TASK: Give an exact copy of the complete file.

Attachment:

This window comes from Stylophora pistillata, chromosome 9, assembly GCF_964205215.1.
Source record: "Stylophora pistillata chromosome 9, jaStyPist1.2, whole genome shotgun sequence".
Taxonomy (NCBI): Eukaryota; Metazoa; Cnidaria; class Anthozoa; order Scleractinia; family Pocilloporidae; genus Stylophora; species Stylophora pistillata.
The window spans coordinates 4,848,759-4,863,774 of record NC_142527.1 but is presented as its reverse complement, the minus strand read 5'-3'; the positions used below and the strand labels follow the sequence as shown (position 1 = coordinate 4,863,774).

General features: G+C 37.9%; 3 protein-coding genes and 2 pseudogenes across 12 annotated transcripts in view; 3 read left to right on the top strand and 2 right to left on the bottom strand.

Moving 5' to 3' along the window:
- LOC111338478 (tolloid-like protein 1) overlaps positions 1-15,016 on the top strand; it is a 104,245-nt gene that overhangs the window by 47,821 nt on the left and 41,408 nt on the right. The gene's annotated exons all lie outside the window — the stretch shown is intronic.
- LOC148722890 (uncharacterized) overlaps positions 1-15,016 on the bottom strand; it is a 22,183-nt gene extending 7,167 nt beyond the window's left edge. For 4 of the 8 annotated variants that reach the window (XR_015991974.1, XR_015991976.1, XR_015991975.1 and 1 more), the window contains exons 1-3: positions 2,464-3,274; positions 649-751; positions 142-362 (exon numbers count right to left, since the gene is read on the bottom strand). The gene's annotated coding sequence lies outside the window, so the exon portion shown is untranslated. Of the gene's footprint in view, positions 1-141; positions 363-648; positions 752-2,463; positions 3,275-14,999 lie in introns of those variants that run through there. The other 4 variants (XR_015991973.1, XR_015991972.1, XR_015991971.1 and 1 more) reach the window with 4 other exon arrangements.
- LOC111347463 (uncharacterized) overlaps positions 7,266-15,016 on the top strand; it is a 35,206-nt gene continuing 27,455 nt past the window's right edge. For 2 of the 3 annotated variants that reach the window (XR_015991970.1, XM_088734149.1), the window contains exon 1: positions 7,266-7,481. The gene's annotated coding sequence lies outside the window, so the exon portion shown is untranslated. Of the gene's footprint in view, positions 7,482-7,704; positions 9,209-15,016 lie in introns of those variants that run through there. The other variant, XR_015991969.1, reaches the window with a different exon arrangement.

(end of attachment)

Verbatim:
This window comes from Stylophora pistillata, chromosome 9, assembly GCF_964205215.1.
Source record: "Stylophora pistillata chromosome 9, jaStyPist1.2, whole genome shotgun sequence".
Taxonomy (NCBI): Eukaryota; Metazoa; Cnidaria; class Anthozoa; order Scleractinia; family Pocilloporidae; genus Stylophora; species Stylophora pistillata.
The window spans coordinates 4,848,759-4,863,774 of record NC_142527.1 but is presented as its reverse complement, the minus strand read 5'-3'; the positions used below and the strand labels follow the sequence as shown (position 1 = coordinate 4,863,774).

General features: G+C 37.9%; 3 protein-coding genes and 2 pseudogenes across 12 annotated transcripts in view; 3 read left to right on the top strand and 2 right to left on the bottom strand.

Moving 5' to 3' along the window:
- LOC111338478 (tolloid-like protein 1) overlaps positions 1-15,016 on the top strand; it is a 104,245-nt gene that overhangs the window by 47,821 nt on the left and 41,408 nt on the right. The gene's annotated exons all lie outside the window — the stretch shown is intronic.
- LOC148722890 (uncharacterized) overlaps positions 1-15,016 on the bottom strand; it is a 22,183-nt gene extending 7,167 nt beyond the window's left edge. For 4 of the 8 annotated variants that reach the window (XR_015991974.1, XR_015991976.1, XR_015991975.1 and 1 more), the window contains exons 1-3: positions 2,464-3,274; positions 649-751; positions 142-362 (exon numbers count right to left, since the gene is read on the bottom strand). The gene's annotated coding sequence lies outside the window, so the exon portion shown is untranslated. Of the gene's footprint in view, positions 1-141; positions 363-648; positions 752-2,463; positions 3,275-14,999 lie in introns of those variants that run through there. The other 4 variants (XR_015991973.1, XR_015991972.1, XR_015991971.1 and 1 more) reach the window with 4 other exon arrangements.
- LOC111347463 (uncharacterized) overlaps positions 7,266-15,016 on the top strand; it is a 35,206-nt gene continuing 27,455 nt past the window's right edge. For 2 of the 3 annotated variants that reach the window (XR_015991970.1, XM_088734149.1), the window contains exon 1: positions 7,266-7,481. The gene's annotated coding sequence lies outside the window, so the exon portion shown is untranslated. Of the gene's footprint in view, positions 7,482-7,704; positions 9,209-15,016 lie in introns of those variants that run through there. The other variant, XR_015991969.1, reaches the window with a different exon arrangement.